The Boomerangers: Why More College Grads Are Moving Back Home
by Alexandra Churchill | University of New Hampshire
When Chelsea Collier collected her diploma in the spring of 2010, she had big plans to make it in the film industry. She graduated summa cum laude from Boston University with a degree in film and television. With an impressive resume, solid references and a handful of internships under her belt, she was sure she would score a job on the West Coast before the summer was over.
But flash forward two years later and her plans have changed. At 24 years old, she lives at home with her mother and two sisters in a modest apartment in Andover, Massachusetts.
“I thought I had a clear vision of what kind of career I wanted and how I wanted to go about going after it,” she said. “But moving back in with my mom made sense at the time and you have to adapt in this kind of economy.”
Collier is part of the “Boomerang Generation,” a name given to the scores of young adults who are moving back in with mom and dad post-graduation. Unable to find jobs in an economic downturn, more and more college graduates are returning home.
According to a Pew Research Center report, the highest number of young adults are moving back home since the 1950s. In fact, last year, eight out of 10 graduates moved back home, according to a poll conducted by consulting firm Twentysomething Inc.. Some enrolled right into graduate school, others criss-crossed the country desperate for work.
Meanwhile, 54 percent of young adults under the age of 25 moved back home, hoping against hope for an economic turnaround.
“The rise in the boomerang phenomenon illustrates the effect the recession and the weak economy are having on young adults,” said Kim Parker, a senior researcher at Pew and the author of the study to The Christian Monitor. “Young adults were hit particularly hard in the job market and are having to delay reaching some basic financial milestones of adulthood because of this.”
Sam Dreyer, a recent graduate of George Washington University, said moving back home with mom and dad was a smart solution to pinching pennies in a tough economy and an even tougher job market.
“It’s hard, because when you first graduate, you want to get out into the world,” he said. “But you start to realize that there are bills to pay and loans hanging over your head, and sometimes you have to just buckle down and do what’s best financially.”
Of those living at home, some 78 percent say they’re feeling optimistic about their living arrangements, according to the Pew study, and 24 percent say it’s even been good for their relationships with their parents.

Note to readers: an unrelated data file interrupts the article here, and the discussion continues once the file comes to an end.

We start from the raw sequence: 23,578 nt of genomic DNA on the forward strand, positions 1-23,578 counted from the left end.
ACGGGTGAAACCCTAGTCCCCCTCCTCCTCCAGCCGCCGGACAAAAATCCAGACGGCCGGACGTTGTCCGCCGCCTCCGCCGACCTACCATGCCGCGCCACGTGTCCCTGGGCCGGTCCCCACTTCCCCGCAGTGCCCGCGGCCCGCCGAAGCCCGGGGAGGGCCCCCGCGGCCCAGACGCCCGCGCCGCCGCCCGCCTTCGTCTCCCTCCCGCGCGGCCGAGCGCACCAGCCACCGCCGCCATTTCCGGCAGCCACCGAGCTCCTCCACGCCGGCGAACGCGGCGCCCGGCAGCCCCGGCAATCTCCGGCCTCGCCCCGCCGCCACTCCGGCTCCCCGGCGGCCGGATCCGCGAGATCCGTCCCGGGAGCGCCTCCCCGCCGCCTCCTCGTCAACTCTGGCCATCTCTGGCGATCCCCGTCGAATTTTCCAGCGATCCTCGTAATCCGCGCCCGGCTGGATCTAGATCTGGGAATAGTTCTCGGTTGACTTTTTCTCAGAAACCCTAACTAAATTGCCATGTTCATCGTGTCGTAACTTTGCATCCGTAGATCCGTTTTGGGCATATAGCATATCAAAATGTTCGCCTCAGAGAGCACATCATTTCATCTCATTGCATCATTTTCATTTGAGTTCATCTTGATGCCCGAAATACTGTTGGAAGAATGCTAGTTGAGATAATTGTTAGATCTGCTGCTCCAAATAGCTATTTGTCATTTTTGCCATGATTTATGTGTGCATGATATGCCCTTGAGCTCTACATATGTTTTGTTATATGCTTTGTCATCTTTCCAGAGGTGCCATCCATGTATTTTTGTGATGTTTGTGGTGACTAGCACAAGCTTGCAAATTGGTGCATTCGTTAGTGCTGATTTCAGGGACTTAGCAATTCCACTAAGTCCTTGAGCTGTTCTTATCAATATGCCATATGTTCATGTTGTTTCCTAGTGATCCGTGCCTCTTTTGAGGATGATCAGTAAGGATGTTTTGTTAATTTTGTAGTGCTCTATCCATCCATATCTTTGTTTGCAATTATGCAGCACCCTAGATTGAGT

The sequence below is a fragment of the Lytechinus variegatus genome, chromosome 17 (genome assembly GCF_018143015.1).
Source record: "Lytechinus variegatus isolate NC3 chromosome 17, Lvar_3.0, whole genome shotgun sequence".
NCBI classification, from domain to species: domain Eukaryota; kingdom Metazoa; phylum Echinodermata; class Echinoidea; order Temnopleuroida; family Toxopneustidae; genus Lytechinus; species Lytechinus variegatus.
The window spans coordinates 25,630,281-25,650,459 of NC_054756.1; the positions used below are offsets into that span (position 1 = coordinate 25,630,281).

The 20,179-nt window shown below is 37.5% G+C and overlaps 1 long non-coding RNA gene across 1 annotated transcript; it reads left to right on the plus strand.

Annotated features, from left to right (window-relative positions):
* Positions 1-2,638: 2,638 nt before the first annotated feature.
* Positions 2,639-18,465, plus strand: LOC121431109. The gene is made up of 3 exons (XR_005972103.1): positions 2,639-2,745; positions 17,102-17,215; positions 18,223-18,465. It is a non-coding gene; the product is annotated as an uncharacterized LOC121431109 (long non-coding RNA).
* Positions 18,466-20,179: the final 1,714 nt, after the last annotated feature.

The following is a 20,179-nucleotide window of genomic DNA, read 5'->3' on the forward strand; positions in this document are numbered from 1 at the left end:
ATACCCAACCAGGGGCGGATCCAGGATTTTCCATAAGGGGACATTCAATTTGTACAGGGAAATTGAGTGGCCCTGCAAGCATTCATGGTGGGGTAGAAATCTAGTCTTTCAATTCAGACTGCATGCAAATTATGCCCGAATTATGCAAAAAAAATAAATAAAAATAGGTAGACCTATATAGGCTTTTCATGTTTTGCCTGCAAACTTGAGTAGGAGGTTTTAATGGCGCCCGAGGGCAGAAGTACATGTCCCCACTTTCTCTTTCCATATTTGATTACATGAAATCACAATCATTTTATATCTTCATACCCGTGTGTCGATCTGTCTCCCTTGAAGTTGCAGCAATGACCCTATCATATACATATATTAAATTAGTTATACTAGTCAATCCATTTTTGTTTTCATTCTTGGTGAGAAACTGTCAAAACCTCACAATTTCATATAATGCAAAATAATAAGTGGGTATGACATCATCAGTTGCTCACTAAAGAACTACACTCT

Jaime Bennett, a 2009 graduate from the University of Vermont, said after she moved back to her hometown of Tilton, N.H., the once-rocky relationship she had with her mother became a close friendship again.
“My Mom and I fought constantly in the couple of years prior to me going off to UVM,” Bennett said. “But since I moved back in, we’ve had the time to get to really know each other again and just be friends again. I think it’s been better for the both of us.”
Bennett said she now works for her mother’s accounting firm.
Other grads say that the free time has allowed them to pursue their professional dreams, including Marc Crossley, a 2010 graduate of the University of Connecticut and a self-described entrepreneur in the developmental stages of building his own web design services group.
“It used to be that you graduate college, you apply to your first job and you work a nine-to-five job to make money,” Crossley said. “But nowadays, the beauty about this kind of situation is that you have the freedom to make a job for yourself. I know friends who’ve gone on to start their own companies, do volunteer work, travel Europe. There’s more to post-grad life than paying the bills.”
But paying the bills is always a worry for graduates such as Gregg Doyle, who graduated this winter with a degree in business administration from Rivier College. By graduating a semester early, he said he thought he would have a head start on the rest of his class, but some three months later, he’s still jobless.
“I’ve applied to anywhere between five and ten jobs a day, and I’m only now hearing back from a few employers for interviews,” Doyle said. “In school, your professors reassure you that things will work out. But that’s pretty tough when you’re applying everywhere and not getting any job offers.”
For now, Collier said she has postponed her ambitious career plans of becoming a director/writer for films and has pursued her dream through other venues. In the past twelve months alone, she said she has juggled two to three part-time jobs at a time, working as a sales associate in retail stores and barista in the local café, as well as several internships and freelance blogging gigs.
“Don’t stop when you get rejected,” Collier said. “It’s really easy to get discouraged in this economy, but you have to keep fighting.”Alexandra Churchill is a journalism student from the University of New Hampshire.